In addition to being a very talented 'keeper, Nick Feely is also a very busy one, as he somehow manages to juggle a structural engineering job along with his Glory commitments.
The 25-year-old has had an unorthodox career to date, starting from when he made the gutsy decision to step back from professional football in order to pursue full-time study in Scotland.
And although leaving the game he loves for three years was tough, the hard work paid off.
“Just a couple of years and it was over and done with,” he said, “and I can now enjoy myself and not have that to worry about.”
While the move to Scotland demonstrated Feely's independence and eagerness to take opportunities as they present themselves, Perth has, and always will be, his home.
Born into a football-mad household containing his father Peter, who played professionally for Chelsea and Bournemouth among other clubs and two brothers who are currently turning out in the NPL, he first discovered his talent for shot-stopping during competitive family visits to the park.
But he readily admits that his chosen position can be a tough one.
“You might not get many opportunities as a goalkeeper,” he said. “It’s a frustrating position to be in, but if you can get the break then you can have a long career.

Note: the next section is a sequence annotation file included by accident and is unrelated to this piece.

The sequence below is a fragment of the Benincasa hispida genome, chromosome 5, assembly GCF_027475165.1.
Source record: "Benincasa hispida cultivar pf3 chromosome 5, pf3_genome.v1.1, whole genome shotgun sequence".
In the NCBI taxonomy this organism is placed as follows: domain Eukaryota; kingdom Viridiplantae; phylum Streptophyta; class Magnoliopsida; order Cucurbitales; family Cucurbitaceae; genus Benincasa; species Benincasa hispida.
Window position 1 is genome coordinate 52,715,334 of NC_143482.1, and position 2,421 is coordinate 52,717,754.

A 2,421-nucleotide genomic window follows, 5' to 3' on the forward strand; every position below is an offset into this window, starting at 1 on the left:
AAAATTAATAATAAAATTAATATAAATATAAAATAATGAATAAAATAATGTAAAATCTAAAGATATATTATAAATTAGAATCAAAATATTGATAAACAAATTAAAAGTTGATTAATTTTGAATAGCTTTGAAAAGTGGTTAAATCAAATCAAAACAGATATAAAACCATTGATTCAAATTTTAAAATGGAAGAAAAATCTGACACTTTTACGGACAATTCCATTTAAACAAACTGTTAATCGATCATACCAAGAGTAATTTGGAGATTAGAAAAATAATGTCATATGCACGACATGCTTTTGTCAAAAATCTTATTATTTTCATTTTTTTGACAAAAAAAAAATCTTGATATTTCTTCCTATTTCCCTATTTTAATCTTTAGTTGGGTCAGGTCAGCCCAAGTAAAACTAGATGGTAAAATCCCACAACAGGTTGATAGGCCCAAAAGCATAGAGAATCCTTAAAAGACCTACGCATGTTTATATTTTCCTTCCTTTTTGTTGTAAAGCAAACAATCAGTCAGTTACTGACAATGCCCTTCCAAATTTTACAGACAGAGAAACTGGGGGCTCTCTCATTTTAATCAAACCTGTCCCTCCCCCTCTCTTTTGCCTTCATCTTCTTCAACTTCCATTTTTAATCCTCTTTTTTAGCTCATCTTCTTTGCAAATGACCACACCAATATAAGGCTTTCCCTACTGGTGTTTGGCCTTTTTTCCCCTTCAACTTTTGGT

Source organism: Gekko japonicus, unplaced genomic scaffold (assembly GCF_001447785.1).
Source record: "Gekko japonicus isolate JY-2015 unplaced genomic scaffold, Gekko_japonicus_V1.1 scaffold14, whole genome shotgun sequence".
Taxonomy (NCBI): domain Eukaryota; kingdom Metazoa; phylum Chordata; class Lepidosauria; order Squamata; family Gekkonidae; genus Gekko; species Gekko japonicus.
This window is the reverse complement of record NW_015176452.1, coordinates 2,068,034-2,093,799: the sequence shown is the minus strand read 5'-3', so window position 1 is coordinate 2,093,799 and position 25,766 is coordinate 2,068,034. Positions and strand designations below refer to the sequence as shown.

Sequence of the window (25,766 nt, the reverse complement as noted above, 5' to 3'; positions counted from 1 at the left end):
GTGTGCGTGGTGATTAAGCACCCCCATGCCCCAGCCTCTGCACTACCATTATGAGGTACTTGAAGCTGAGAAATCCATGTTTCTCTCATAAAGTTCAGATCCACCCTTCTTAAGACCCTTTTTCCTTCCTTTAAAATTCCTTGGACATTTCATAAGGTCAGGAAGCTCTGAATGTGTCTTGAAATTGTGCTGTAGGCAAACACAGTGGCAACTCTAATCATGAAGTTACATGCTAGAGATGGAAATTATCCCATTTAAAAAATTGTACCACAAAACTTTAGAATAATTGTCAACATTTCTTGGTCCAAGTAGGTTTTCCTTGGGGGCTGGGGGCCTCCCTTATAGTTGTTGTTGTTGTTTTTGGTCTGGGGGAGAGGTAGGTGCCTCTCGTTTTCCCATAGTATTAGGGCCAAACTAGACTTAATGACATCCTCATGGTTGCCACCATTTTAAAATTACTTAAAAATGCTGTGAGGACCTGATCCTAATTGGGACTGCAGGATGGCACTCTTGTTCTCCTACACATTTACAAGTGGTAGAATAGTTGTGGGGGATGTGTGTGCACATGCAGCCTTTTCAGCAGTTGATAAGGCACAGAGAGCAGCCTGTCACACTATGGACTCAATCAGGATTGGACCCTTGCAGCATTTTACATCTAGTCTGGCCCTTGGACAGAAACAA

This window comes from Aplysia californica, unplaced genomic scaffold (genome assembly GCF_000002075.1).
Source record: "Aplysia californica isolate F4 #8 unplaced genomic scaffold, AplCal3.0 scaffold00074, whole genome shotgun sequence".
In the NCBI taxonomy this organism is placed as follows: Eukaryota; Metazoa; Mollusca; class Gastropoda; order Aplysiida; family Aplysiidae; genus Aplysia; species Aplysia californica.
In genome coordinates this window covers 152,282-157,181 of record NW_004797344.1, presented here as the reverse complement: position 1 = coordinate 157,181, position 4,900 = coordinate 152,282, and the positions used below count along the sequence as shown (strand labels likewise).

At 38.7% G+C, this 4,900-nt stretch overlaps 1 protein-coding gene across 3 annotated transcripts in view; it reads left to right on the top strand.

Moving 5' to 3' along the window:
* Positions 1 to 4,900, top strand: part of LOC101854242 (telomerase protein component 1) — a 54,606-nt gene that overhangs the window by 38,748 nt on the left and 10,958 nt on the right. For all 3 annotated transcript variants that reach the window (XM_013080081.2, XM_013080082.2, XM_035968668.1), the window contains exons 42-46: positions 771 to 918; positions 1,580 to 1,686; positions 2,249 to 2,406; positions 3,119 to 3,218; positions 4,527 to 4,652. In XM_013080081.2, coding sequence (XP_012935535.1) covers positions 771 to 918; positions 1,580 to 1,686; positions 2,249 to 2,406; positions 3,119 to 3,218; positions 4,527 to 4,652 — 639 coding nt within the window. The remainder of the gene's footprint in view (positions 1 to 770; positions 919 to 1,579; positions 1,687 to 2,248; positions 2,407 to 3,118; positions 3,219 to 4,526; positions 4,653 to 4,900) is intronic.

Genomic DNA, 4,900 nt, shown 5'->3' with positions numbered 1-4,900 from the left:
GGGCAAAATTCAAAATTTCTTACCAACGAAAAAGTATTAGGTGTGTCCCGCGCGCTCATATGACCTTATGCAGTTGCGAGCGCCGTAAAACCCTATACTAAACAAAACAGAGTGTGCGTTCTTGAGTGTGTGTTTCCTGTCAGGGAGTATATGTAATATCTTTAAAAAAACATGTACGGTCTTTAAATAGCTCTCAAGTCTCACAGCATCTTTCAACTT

“You’ve just got to keep working hard and hope the break comes. It’s just as much mental as it is physical.”
Impressively dedicated on and off the field, once training and recovery are over, Feely heads into the office and transforms into a structural engineer for the rest of the day.
And drawing from his own experiences, he has been able to offer some words of wisdom to Glory’s younger players on how to find that balance between work and study.
“I like to be there for the younger players and give them advice,” he said. “It’s a lot easier for people outside of football to give you advice on what to do, but when you’re actually in the environment, it’s hard after training when you’re tired to try and find some motivation to do something else.”
In terms of the coming Hyundai A-League season, meanwhile, the former Celtic man is keen to better himself and continue to press his claims for a place in Glory's starting eleven.
“Having Danny [Milosevic] as a goalkeeper coach is great,” he said. “You just look for things you can do if you see areas of improvement and work on an individual level with the coach.
“It’s a case of trying to just tick boxes as much as you can to improve your own game and hopefully more games will come through.”